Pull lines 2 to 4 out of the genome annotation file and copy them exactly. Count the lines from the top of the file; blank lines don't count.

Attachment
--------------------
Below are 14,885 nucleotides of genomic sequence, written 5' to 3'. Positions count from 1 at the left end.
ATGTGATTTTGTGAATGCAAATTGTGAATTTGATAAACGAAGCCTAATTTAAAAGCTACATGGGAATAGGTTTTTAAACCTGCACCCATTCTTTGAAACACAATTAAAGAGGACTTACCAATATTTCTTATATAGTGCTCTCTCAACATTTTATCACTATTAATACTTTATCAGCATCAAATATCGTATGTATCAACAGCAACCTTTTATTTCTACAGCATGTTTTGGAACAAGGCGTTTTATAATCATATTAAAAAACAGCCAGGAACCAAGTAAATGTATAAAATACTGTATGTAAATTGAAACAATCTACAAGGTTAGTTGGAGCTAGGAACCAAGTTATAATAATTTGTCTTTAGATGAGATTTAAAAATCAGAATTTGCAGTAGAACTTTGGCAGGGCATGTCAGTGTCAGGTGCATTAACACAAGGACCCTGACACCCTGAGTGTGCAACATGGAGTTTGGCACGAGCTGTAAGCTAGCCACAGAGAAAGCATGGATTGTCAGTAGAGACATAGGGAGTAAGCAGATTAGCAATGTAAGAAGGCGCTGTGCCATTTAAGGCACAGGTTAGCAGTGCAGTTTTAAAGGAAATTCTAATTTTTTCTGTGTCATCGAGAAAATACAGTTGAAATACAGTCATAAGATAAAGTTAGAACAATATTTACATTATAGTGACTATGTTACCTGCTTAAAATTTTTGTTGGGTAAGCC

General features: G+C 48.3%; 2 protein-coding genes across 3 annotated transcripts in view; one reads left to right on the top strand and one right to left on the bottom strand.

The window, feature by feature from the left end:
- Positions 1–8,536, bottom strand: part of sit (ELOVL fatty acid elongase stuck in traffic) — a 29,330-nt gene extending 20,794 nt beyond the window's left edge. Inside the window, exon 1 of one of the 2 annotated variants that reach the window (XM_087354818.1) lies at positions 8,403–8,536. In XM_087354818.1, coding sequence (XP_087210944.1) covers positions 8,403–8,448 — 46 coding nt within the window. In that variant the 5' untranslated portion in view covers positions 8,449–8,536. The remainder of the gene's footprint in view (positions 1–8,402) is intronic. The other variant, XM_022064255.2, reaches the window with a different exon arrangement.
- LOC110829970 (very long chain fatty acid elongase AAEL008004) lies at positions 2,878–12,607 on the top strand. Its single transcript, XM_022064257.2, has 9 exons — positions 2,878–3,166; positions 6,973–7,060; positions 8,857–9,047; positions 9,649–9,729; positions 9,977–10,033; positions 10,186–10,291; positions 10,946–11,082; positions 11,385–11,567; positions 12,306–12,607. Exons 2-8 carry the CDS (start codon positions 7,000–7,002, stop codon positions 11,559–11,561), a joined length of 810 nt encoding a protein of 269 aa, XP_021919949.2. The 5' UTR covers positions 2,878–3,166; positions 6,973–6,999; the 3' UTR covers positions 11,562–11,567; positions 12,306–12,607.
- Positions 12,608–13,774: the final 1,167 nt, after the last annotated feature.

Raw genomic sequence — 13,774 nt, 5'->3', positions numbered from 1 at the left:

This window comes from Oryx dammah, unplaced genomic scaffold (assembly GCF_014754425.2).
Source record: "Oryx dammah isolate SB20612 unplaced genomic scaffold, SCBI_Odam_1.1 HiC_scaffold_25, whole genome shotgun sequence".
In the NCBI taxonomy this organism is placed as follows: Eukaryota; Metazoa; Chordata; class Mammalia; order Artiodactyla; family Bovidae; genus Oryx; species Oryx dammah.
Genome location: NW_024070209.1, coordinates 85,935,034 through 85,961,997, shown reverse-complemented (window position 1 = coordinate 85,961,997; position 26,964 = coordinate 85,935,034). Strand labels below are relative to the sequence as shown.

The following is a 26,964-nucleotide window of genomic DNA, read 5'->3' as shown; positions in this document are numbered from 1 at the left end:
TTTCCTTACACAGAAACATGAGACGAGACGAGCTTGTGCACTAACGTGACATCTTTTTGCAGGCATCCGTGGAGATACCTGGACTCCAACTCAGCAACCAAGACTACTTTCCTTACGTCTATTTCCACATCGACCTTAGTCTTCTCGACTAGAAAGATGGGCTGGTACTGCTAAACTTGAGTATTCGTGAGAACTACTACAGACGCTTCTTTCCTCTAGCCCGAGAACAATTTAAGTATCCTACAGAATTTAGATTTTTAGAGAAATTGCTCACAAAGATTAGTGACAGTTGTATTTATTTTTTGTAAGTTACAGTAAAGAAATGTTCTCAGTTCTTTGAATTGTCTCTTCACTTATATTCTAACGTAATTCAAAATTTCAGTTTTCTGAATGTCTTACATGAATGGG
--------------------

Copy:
ATGTGATTTTGTGAATGCAAATTGTGAATTTGATAAACGAAGCCTAATTTAAAAGCTACATGGGAATAGGTTTTTAAACCTGCACCCATTCTTTGAAACACAATTAAAGAGGACTTACCAATATTTCTTATATAGTGCTCTCTCAACATTTTATCACTATTAATACTTTATCAGCATCAAATATCGTATGTATCAACAGCAACCTTTTATTTCTACAGCATGTTTTGGAACAAGGCGTTTTATAATCATATTAAAAAACAGCCAGGAACCAAGTAAATGTATAAAATACTGTATGTAAATTGAAACAATCTACAAGGTTAGTTGGAGCTAGGAACCAAGTTATAATAATTTGTCTTTAGATGAGATTTAAAAATCAGAATTTGCAGTAGAACTTTGGCAGGGCATGTCAGTGTCAGGTGCATTAACACAAGGACCCTGACACCCTGAGTGTGCAACATGGAGTTTGGCACGAGCTGTAAGCTAGCCACAGAGAAAGCATGGATTGTCAGTAGAGACATAGGGAGTAAGCAGATTAGCAATGTAAGAAGGCGCTGTGCCATTTAAGGCACAGGTTAGCAGTGCAGTTTTAAAGGAAATTCTAATTTTTTCTGTGTCATCGAGAAAATACAGTTGAAATACAGTCATAAGATAAAGTTAGAACAATATTTACATTATAGTGACTATGTTACCTGCTTAAAATTTTTGTTGGGTAAGCC

General features: G+C 48.3%; 2 protein-coding genes across 3 annotated transcripts in view; one reads left to right on the top strand and one right to left on the bottom strand.

The window, feature by feature from the left end: